Somewhat unusually, a historical figure featured in Thorp’s involvement in the Pudding Mill Lane Pumping Station – an Olympic ‘Legacy’ project – the first operational building on the Olympic Park. The pigmented concrete walls of the building and perimeter were cast with a relief pattern based on the Victorian engineering drawings of Sir Joseph Bazalgette. They celebrate the engineering achievements of the sewer networks old and new, and contribute to a sense of civic pride engendered by this key infrastructure building. A detailed design brief was supported by a comprehensive set of implementation guidance documents for the Olympic Park that included requirements for sustainability, biodiversity, inclusive access, materials and security. Precast concrete cladding was chosen for its long-lasting robust finish and fast erection time, and Thorp’s ability to mould graphic representations into the concrete surface enabled the architect (John Lyall Architects) to make the building a subtle homage to Bazalgette.

Over the next three to five years, some one million square feet of new office, residential and retail space will be built at Cardiff’s Central Square scheme being developed by Rightacres Property and beginning with the distinctive One Capital Square. Early in the design process, Sterling Services introduced the idea of picture frame panels instead of columns and beams. This simplified and accelerated the design process. Furthermore, using a modular approach enabled any panel to go in any position in the building. This standardisation increased productivity and reduced installation time. In view of the large number of uses required from each mould, Sterling designed and tested resin-coated moulds that quadrupled their lifespan. In addition, insulation was pre-cut by the supplier and bespoke trailer frames were constructed to speed delivery. Before manufacture began, mock-up panels were produced for approval. Owing to the planned construction programme, a stockpile of aggregate was assembled at the quarry that would last six months, so ensuring consistency of product and colour. Sterling Services was awarded the contract by Wilmott Dixon to design, supply and install over 400 units in an acid etched white Portland finish. There are three sizes of window units used in varying combinations to achieve the striking appearance designed by Rio Architects.


40 Chancery Lane, London

Ship shape
As quality was the prime requirement on Torquay’s seafront, where the site of the burnt-down Palm Springs hotel was transformed into the Abbey Crescent mixed-use commercial and residential development, concrete was the natural choice. With a mix of commercial use and residential occupancy for the five storeys above, a transfer slab was needed over the retail development plus retaining walls to the rear of the building adjoining the cliff face. Cornish Concrete Products achieved these objectives with twin-wall construction to the rear to act as a retaining wall, and a mixture of beams, Demidec and hollow-core flooring acting as the transfer slab. The front elevation of the apartments features curved precast concrete cantilever balconies to the facade. The frame was crosswall construction, including the stair cores combined with the Deltabeams and hollow-core floor, punctuated with columns and Demidec lattice girder floors to the west end. However, viewed from the shore, it is not the hidden engineering but the sweeping lines of the precast facade panels that catch the eye, suggesting as they do the decks of a modern luxury cruise ship.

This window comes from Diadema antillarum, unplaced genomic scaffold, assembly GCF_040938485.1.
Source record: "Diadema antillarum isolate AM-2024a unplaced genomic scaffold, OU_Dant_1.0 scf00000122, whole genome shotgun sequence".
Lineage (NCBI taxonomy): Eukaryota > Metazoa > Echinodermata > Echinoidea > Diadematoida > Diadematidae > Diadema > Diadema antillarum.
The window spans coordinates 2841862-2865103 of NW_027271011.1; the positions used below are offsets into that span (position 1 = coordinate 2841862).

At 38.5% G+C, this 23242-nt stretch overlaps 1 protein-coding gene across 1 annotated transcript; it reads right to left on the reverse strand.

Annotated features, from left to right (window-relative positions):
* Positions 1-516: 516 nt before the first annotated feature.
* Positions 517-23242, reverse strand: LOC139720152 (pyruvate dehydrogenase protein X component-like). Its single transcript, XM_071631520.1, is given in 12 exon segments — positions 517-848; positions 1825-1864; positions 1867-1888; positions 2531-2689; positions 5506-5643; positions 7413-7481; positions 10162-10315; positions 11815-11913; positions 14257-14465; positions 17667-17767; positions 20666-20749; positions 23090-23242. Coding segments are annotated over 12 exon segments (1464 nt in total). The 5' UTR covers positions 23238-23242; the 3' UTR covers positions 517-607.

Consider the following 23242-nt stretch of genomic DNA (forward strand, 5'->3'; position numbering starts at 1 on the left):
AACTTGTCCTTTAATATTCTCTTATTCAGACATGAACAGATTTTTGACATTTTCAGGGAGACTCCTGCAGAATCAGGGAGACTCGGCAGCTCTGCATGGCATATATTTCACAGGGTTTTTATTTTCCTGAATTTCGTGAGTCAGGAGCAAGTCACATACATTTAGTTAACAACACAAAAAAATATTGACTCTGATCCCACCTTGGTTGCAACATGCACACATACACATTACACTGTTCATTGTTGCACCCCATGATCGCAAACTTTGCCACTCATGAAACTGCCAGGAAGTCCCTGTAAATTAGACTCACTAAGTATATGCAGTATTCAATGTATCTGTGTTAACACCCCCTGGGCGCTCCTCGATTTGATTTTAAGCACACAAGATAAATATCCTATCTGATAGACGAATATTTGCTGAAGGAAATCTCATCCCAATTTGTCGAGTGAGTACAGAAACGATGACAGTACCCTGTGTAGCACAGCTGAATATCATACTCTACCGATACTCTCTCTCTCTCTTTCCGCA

Currently, London’s Kings Cross – and particularly Pancras Square – is one of the busiest developments in Europe. Prompted by the start of work on the Channel Tunnel Rail Link in 2001 and the expansion and restoration of St Pancras Station, landowners, London & Continental Railways and DHL (formerly Excel), decided to develop the 67-acre site. Of the many projects that make up the development is Two Pancras Square, an impressive 11-storey 130,000 ft² building, the top three floors of which have been designed without a roof to facilitate a winter garden. The precast cladding units by Techrete have a high-quality ‘stone-like’ appearance, with sharp detailing.

What all these examples demonstrate is the increasing sophistication of architectural precast concrete and the growing confidence among clients and architects that if they can visualise something in the material then it is indeed possible.